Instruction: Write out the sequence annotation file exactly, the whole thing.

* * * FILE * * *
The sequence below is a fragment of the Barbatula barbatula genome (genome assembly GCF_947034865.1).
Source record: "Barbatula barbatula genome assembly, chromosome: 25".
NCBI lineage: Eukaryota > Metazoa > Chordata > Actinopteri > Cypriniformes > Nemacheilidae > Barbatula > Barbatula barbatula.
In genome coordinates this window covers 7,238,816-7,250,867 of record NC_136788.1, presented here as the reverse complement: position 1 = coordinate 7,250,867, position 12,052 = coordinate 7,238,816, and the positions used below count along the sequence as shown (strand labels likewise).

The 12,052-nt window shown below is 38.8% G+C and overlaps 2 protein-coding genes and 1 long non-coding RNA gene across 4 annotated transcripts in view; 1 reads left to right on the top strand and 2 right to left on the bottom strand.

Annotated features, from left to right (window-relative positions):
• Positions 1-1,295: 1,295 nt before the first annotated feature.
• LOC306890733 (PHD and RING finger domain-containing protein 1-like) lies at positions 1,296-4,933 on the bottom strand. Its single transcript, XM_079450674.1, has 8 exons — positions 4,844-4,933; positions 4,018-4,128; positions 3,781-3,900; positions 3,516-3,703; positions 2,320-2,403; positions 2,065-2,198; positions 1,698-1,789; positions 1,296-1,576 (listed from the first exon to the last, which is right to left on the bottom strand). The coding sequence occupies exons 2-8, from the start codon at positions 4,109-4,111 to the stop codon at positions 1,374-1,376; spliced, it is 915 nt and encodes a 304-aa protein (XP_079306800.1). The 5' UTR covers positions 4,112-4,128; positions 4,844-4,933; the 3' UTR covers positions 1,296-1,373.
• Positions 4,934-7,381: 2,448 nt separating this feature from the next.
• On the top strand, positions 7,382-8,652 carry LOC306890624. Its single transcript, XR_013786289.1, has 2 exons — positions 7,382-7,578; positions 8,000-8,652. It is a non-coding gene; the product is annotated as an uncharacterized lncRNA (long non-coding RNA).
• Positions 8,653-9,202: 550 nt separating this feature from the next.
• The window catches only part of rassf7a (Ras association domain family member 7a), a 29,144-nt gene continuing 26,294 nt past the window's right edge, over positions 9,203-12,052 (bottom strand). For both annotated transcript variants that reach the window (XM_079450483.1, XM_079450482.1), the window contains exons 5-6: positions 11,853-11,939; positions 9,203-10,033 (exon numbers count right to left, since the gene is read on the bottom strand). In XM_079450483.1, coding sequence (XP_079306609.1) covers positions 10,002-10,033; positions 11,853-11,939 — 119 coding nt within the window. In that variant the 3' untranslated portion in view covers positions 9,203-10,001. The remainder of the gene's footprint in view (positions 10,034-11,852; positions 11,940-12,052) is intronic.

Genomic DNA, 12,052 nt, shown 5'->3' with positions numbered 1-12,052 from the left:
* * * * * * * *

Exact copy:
The sequence below is a fragment of the Barbatula barbatula genome (genome assembly GCF_947034865.1).
Source record: "Barbatula barbatula genome assembly, chromosome: 25".
NCBI lineage: Eukaryota > Metazoa > Chordata > Actinopteri > Cypriniformes > Nemacheilidae > Barbatula > Barbatula barbatula.
In genome coordinates this window covers 7,238,816-7,250,867 of record NC_136788.1, presented here as the reverse complement: position 1 = coordinate 7,250,867, position 12,052 = coordinate 7,238,816, and the positions used below count along the sequence as shown (strand labels likewise).

The 12,052-nt window shown below is 38.8% G+C and overlaps 2 protein-coding genes and 1 long non-coding RNA gene across 4 annotated transcripts in view; 1 reads left to right on the top strand and 2 right to left on the bottom strand.

Annotated features, from left to right (window-relative positions):
• Positions 1-1,295: 1,295 nt before the first annotated feature.
• LOC306890733 (PHD and RING finger domain-containing protein 1-like) lies at positions 1,296-4,933 on the bottom strand. Its single transcript, XM_079450674.1, has 8 exons — positions 4,844-4,933; positions 4,018-4,128; positions 3,781-3,900; positions 3,516-3,703; positions 2,320-2,403; positions 2,065-2,198; positions 1,698-1,789; positions 1,296-1,576 (listed from the first exon to the last, which is right to left on the bottom strand). The coding sequence occupies exons 2-8, from the start codon at positions 4,109-4,111 to the stop codon at positions 1,374-1,376; spliced, it is 915 nt and encodes a 304-aa protein (XP_079306800.1). The 5' UTR covers positions 4,112-4,128; positions 4,844-4,933; the 3' UTR covers positions 1,296-1,373.
• Positions 4,934-7,381: 2,448 nt separating this feature from the next.
• On the top strand, positions 7,382-8,652 carry LOC306890624. Its single transcript, XR_013786289.1, has 2 exons — positions 7,382-7,578; positions 8,000-8,652. It is a non-coding gene; the product is annotated as an uncharacterized lncRNA (long non-coding RNA).
• Positions 8,653-9,202: 550 nt separating this feature from the next.
• The window catches only part of rassf7a (Ras association domain family member 7a), a 29,144-nt gene continuing 26,294 nt past the window's right edge, over positions 9,203-12,052 (bottom strand). For both annotated transcript variants that reach the window (XM_079450483.1, XM_079450482.1), the window contains exons 5-6: positions 11,853-11,939; positions 9,203-10,033 (exon numbers count right to left, since the gene is read on the bottom strand). In XM_079450483.1, coding sequence (XP_079306609.1) covers positions 10,002-10,033; positions 11,853-11,939 — 119 coding nt within the window. In that variant the 3' untranslated portion in view covers positions 9,203-10,001. The remainder of the gene's footprint in view (positions 10,034-11,852; positions 11,940-12,052) is intronic.

Genomic DNA, 12,052 nt, shown 5'->3' with positions numbered 1-12,052 from the left: